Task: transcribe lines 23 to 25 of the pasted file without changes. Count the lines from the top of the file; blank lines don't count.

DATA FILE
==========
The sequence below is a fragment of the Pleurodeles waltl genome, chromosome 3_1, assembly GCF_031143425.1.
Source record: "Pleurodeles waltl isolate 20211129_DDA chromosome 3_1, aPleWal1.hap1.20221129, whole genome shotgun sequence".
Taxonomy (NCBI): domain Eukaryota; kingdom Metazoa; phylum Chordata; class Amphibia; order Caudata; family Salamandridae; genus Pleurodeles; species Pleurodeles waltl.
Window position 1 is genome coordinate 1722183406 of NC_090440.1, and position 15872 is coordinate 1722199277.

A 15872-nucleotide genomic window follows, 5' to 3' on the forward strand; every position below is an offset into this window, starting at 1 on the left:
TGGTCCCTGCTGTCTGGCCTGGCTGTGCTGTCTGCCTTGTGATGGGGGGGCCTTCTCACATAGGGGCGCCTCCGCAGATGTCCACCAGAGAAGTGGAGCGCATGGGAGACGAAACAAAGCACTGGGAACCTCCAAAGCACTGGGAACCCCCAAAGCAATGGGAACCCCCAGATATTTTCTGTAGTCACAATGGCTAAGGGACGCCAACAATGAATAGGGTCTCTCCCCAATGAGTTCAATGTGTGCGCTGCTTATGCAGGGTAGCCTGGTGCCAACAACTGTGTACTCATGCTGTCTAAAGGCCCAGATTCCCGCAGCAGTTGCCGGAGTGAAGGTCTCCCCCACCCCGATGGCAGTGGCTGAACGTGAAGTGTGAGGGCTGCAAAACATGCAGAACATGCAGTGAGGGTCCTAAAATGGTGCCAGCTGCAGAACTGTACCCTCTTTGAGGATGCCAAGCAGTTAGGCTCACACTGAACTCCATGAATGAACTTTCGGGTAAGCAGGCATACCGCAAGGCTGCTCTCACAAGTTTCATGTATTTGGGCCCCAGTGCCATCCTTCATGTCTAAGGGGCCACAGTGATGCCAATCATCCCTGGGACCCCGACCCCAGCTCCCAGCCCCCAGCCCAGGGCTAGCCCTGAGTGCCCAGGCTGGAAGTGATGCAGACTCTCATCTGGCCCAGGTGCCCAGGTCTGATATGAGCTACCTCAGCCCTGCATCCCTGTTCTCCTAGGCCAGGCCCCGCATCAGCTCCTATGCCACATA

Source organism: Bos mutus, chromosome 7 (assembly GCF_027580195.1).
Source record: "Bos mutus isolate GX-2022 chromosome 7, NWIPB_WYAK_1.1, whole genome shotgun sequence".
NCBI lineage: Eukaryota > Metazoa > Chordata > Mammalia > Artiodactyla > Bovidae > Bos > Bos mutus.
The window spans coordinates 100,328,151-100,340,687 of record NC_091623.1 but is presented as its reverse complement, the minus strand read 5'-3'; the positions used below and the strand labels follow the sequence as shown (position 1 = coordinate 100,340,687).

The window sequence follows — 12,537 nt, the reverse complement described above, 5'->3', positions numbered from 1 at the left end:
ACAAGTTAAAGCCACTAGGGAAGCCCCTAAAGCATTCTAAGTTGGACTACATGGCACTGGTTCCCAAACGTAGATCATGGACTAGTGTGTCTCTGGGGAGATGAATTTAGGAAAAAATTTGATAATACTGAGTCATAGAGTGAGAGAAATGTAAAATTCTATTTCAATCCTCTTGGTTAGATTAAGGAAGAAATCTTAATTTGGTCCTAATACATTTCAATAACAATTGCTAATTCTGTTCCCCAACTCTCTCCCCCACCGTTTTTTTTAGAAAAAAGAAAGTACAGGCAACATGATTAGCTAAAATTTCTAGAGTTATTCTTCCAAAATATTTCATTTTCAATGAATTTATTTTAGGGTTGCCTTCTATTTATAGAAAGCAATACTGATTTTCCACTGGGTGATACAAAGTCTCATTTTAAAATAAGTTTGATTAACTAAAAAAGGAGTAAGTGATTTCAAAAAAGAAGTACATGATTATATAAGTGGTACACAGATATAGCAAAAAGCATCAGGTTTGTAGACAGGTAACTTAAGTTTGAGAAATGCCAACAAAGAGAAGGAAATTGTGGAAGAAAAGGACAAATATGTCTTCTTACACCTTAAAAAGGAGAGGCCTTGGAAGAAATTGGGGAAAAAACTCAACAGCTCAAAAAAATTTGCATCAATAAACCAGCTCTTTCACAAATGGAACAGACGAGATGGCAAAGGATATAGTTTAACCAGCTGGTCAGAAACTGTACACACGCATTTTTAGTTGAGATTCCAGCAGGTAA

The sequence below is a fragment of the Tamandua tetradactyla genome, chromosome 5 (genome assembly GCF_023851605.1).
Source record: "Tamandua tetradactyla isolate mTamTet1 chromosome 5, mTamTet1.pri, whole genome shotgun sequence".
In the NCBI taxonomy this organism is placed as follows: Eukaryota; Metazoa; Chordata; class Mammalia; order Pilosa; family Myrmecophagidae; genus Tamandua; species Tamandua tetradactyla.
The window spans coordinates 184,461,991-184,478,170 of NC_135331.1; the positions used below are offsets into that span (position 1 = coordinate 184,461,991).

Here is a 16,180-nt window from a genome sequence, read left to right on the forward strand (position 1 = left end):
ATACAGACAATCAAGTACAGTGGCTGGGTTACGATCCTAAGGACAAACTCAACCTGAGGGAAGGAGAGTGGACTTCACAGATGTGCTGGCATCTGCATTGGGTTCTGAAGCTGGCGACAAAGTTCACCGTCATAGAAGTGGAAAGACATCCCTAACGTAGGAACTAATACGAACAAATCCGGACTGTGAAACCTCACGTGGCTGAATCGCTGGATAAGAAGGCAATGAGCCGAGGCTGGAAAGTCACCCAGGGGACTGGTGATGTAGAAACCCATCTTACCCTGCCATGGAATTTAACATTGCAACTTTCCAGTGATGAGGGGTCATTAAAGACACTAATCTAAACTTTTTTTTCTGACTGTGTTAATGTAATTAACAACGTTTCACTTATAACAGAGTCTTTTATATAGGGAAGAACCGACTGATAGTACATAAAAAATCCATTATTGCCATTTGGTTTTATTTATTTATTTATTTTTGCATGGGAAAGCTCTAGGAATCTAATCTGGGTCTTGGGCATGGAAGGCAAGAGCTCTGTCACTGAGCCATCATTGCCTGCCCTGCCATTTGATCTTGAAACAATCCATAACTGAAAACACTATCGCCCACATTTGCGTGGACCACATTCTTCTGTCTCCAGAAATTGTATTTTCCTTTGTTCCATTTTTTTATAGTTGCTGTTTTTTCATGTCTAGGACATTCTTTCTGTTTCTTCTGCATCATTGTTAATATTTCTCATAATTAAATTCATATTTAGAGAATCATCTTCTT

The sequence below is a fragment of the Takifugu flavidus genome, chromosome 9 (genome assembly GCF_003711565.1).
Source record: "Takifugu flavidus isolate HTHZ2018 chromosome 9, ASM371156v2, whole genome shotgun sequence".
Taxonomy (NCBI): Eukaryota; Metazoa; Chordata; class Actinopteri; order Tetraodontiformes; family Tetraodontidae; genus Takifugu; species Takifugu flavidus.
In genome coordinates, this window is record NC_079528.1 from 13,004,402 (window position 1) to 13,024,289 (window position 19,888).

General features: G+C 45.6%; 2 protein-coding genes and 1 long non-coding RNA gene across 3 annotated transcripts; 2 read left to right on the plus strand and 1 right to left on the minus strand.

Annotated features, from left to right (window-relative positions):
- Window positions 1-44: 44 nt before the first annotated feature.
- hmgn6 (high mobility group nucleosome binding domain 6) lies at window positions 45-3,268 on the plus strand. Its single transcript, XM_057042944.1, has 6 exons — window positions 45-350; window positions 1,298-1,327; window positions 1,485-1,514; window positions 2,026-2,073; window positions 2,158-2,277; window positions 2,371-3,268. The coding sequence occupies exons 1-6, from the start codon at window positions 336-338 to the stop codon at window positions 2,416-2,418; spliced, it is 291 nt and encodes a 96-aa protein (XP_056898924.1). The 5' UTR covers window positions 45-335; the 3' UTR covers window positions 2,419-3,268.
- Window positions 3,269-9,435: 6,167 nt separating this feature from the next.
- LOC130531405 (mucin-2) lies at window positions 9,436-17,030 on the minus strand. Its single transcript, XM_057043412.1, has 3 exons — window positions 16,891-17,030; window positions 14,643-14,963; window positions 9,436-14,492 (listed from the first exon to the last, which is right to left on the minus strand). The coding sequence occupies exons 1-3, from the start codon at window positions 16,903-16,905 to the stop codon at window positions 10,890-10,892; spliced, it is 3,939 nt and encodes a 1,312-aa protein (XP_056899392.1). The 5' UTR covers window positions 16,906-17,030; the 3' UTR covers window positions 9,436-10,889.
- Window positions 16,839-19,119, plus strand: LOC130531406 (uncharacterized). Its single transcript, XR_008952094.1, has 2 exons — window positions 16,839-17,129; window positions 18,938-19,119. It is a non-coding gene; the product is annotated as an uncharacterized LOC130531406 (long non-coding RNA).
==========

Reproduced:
General features: G+C 45.6%; 2 protein-coding genes and 1 long non-coding RNA gene across 3 annotated transcripts; 2 read left to right on the plus strand and 1 right to left on the minus strand.

Annotated features, from left to right (window-relative positions):
- Window positions 1-44: 44 nt before the first annotated feature.